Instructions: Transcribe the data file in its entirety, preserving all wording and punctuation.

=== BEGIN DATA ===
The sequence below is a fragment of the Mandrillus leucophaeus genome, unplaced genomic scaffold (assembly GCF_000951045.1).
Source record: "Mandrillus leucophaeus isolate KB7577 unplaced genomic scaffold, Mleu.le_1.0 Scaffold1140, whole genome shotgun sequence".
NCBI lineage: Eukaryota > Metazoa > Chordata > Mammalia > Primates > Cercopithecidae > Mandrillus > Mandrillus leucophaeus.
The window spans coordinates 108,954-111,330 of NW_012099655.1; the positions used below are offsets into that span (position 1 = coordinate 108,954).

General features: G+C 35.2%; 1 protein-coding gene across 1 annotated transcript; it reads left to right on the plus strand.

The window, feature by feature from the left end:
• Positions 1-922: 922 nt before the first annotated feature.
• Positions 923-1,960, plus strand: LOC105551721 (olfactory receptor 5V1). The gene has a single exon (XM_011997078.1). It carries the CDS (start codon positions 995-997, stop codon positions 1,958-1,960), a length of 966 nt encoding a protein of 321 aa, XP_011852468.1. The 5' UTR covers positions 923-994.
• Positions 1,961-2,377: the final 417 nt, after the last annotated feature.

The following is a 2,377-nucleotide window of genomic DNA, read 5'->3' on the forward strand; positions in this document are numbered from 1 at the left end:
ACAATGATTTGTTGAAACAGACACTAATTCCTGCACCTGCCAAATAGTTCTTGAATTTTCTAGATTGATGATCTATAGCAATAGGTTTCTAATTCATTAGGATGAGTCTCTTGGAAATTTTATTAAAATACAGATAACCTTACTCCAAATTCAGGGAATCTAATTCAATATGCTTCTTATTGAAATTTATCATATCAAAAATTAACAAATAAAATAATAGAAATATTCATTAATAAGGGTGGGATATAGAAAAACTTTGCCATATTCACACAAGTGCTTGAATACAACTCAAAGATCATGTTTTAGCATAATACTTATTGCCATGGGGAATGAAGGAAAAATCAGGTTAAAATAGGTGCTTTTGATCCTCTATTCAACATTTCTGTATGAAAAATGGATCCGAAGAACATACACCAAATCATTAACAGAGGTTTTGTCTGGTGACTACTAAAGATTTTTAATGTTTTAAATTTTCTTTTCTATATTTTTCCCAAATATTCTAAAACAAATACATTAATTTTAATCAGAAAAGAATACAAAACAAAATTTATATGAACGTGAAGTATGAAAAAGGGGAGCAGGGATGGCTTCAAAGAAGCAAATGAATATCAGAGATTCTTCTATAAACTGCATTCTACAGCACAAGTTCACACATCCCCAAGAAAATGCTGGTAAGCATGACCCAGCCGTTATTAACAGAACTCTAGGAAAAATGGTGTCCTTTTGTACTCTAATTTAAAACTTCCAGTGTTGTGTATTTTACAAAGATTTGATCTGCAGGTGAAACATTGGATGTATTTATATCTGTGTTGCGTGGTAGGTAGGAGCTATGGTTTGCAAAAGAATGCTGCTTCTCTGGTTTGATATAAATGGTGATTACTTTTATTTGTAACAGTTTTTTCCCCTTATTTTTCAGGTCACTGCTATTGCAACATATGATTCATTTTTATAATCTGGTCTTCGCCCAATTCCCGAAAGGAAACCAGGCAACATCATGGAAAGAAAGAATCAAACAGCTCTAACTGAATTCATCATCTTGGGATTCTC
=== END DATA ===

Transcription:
The sequence below is a fragment of the Mandrillus leucophaeus genome, unplaced genomic scaffold (assembly GCF_000951045.1).
Source record: "Mandrillus leucophaeus isolate KB7577 unplaced genomic scaffold, Mleu.le_1.0 Scaffold1140, whole genome shotgun sequence".
NCBI lineage: Eukaryota > Metazoa > Chordata > Mammalia > Primates > Cercopithecidae > Mandrillus > Mandrillus leucophaeus.
The window spans coordinates 108,954-111,330 of NW_012099655.1; the positions used below are offsets into that span (position 1 = coordinate 108,954).

General features: G+C 35.2%; 1 protein-coding gene across 1 annotated transcript; it reads left to right on the plus strand.

The window, feature by feature from the left end:
• Positions 1-922: 922 nt before the first annotated feature.
• Positions 923-1,960, plus strand: LOC105551721 (olfactory receptor 5V1). The gene has a single exon (XM_011997078.1). It carries the CDS (start codon positions 995-997, stop codon positions 1,958-1,960), a length of 966 nt encoding a protein of 321 aa, XP_011852468.1. The 5' UTR covers positions 923-994.
• Positions 1,961-2,377: the final 417 nt, after the last annotated feature.

The following is a 2,377-nucleotide window of genomic DNA, read 5'->3' on the forward strand; positions in this document are numbered from 1 at the left end:
ACAATGATTTGTTGAAACAGACACTAATTCCTGCACCTGCCAAATAGTTCTTGAATTTTCTAGATTGATGATCTATAGCAATAGGTTTCTAATTCATTAGGATGAGTCTCTTGGAAATTTTATTAAAATACAGATAACCTTACTCCAAATTCAGGGAATCTAATTCAATATGCTTCTTATTGAAATTTATCATATCAAAAATTAACAAATAAAATAATAGAAATATTCATTAATAAGGGTGGGATATAGAAAAACTTTGCCATATTCACACAAGTGCTTGAATACAACTCAAAGATCATGTTTTAGCATAATACTTATTGCCATGGGGAATGAAGGAAAAATCAGGTTAAAATAGGTGCTTTTGATCCTCTATTCAACATTTCTGTATGAAAAATGGATCCGAAGAACATACACCAAATCATTAACAGAGGTTTTGTCTGGTGACTACTAAAGATTTTTAATGTTTTAAATTTTCTTTTCTATATTTTTCCCAAATATTCTAAAACAAATACATTAATTTTAATCAGAAAAGAATACAAAACAAAATTTATATGAACGTGAAGTATGAAAAAGGGGAGCAGGGATGGCTTCAAAGAAGCAAATGAATATCAGAGATTCTTCTATAAACTGCATTCTACAGCACAAGTTCACACATCCCCAAGAAAATGCTGGTAAGCATGACCCAGCCGTTATTAACAGAACTCTAGGAAAAATGGTGTCCTTTTGTACTCTAATTTAAAACTTCCAGTGTTGTGTATTTTACAAAGATTTGATCTGCAGGTGAAACATTGGATGTATTTATATCTGTGTTGCGTGGTAGGTAGGAGCTATGGTTTGCAAAAGAATGCTGCTTCTCTGGTTTGATATAAATGGTGATTACTTTTATTTGTAACAGTTTTTTCCCCTTATTTTTCAGGTCACTGCTATTGCAACATATGATTCATTTTTATAATCTGGTCTTCGCCCAATTCCCGAAAGGAAACCAGGCAACATCATGGAAAGAAAGAATCAAACAGCTCTAACTGAATTCATCATCTTGGGATTCTC